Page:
On October 18, 1914, a British officer named Lieutenant Fitzpatrick arrived at Bahrain bearing a letter marked "very secret" for the Bahrain Political Agent, Captain Terence Keyes. The letter was from Keyes’ superior, Political Resident Lieutenant-Colonel Knox, and informed him that 5,000 Indian troops would be arriving in Bahrain in less than a week’s time.

Keyes and Fitzpatrick had just five days to select a site on Bahrain’s main island capable of supporting a camp for 5,000 men. The two men quickly set about identifying disembarkation points in the town for the troops and livestock, routes through the town’s narrow streets to possible camping grounds, water supplies and sanitation.

On the morning of October 22, the Ruler of Bahrain, Shaikh Isa bin Ali Al Khalifah, was informed of the plans. The Shaikh’s response, Keyes later wrote to the Resident, was "extremely satisfactory". Shaikh Isa did, however, raise one point: the camp site selected, close to his own fort, would prove awkward in the following June, when his "own people" had arranged to encamp in the very same place.

Shaikh Isa’s comment alludes to the fact that the Indian troops bound for Bahrain – troops that comprised part of the Indian Expeditionary Force D, and that would go on to fight against the Turkish Army in the First World War’s Eastern theatre in Mesopotamia – were not working to any fixed timetable. Their stay in Bahrain was to be open-ended, entirely dependent on events in the war.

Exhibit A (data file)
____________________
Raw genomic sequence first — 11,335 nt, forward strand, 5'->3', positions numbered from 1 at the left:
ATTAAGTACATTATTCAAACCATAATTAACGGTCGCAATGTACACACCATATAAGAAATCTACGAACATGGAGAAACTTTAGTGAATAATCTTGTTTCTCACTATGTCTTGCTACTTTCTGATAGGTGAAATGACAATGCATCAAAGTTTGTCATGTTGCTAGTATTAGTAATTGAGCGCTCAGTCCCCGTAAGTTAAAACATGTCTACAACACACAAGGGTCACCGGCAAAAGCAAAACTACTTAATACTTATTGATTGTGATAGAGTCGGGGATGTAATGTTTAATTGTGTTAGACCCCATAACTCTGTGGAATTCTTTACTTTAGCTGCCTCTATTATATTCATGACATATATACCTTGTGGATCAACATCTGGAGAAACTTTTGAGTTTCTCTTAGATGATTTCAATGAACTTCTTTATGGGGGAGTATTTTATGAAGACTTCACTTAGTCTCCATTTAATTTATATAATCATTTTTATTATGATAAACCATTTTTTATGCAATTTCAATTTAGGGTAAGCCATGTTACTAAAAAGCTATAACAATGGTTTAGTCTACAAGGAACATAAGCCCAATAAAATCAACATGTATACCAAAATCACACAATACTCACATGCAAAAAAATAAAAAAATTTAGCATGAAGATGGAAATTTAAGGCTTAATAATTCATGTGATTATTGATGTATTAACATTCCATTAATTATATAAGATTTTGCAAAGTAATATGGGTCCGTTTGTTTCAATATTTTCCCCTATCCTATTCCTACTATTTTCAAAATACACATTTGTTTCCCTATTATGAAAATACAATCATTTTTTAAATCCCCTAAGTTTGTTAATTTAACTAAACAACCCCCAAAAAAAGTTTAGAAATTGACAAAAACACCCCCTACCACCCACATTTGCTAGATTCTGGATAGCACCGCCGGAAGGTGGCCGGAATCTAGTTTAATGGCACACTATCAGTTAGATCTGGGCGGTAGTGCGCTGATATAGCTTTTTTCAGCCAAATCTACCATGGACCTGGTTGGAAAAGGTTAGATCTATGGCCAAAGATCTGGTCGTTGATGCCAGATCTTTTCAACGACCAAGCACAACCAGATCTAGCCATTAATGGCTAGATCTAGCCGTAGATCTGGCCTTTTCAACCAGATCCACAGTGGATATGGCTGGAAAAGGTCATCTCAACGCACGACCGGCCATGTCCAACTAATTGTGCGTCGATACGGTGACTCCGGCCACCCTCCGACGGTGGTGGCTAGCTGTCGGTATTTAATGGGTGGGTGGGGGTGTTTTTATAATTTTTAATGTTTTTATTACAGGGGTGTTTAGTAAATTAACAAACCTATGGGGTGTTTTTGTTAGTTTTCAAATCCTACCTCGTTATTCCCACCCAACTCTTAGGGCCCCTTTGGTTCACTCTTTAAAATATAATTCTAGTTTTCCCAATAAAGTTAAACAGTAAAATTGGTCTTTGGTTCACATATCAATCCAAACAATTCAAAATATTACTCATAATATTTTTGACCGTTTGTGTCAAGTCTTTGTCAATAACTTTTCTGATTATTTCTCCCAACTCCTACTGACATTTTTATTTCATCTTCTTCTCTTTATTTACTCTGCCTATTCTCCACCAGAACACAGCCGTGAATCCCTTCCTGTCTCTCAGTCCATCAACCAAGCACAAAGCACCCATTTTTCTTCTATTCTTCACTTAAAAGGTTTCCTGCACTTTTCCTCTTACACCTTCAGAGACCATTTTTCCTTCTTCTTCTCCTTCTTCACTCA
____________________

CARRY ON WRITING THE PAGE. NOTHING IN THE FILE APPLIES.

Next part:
Unease in Manama

Unsurprisingly, the arrival of the transport ships and other military vessels off the Bahrain coast on October 23, 1914, was met with excitement and unease in the streets of Manama. Even though the vessels could hardly be seen from the harbour and wharves of the town – the convoy being moored more than three miles out because of the islands’ shallow coastal waters – there was much nervousness about their presence.

In spite of the support of Bahrain’s rulers and the most prominent Arab merchants in the town, Keyes wrote that "several deputations of Arabs endeavoured to work the Shaikh up against the landing of the troops". They might have been encouraged by Herr Harling, Bahrain agent for the German company Robert Wonckhaus & Company. Harling, so Keyes claimed, was stirring up anti-British feeling amongst Bahrain’s Persian inhabitants, and conniving with "some minor member" of the Al Khalifah ruling family. On October 28, Keyes had Harling arrested, with orders for his internment for the duration of the war.

Meanwhile, the ladies of the American Mission were sent out on a charm offensive to allay the fears of the female inhabitants of Manama. In spite of all efforts though, Keyes had to concede that there was a growing sense of uneasiness and objection to the anticipated presence of the troops, in spite of all his efforts to dispel any concerns. Rumours abounding (reported by Harling in a letter sent to the German Consul at Bushire) that a further 15,000 troops were on their way to join the 5,000 already arrived at Bahrain doubtless did little to help matters.

Ultimately, the 5,000 troops that anchored off the coast of Bahrain did not set foot in Bahrain. They remained on their vessels until November 2, when they sailed to the Shatt-al-Arab, in response to Turkish hostilities against the Russian fleet in the Black Sea.

This article first appeared on the British Library's Asian and African Studies blog.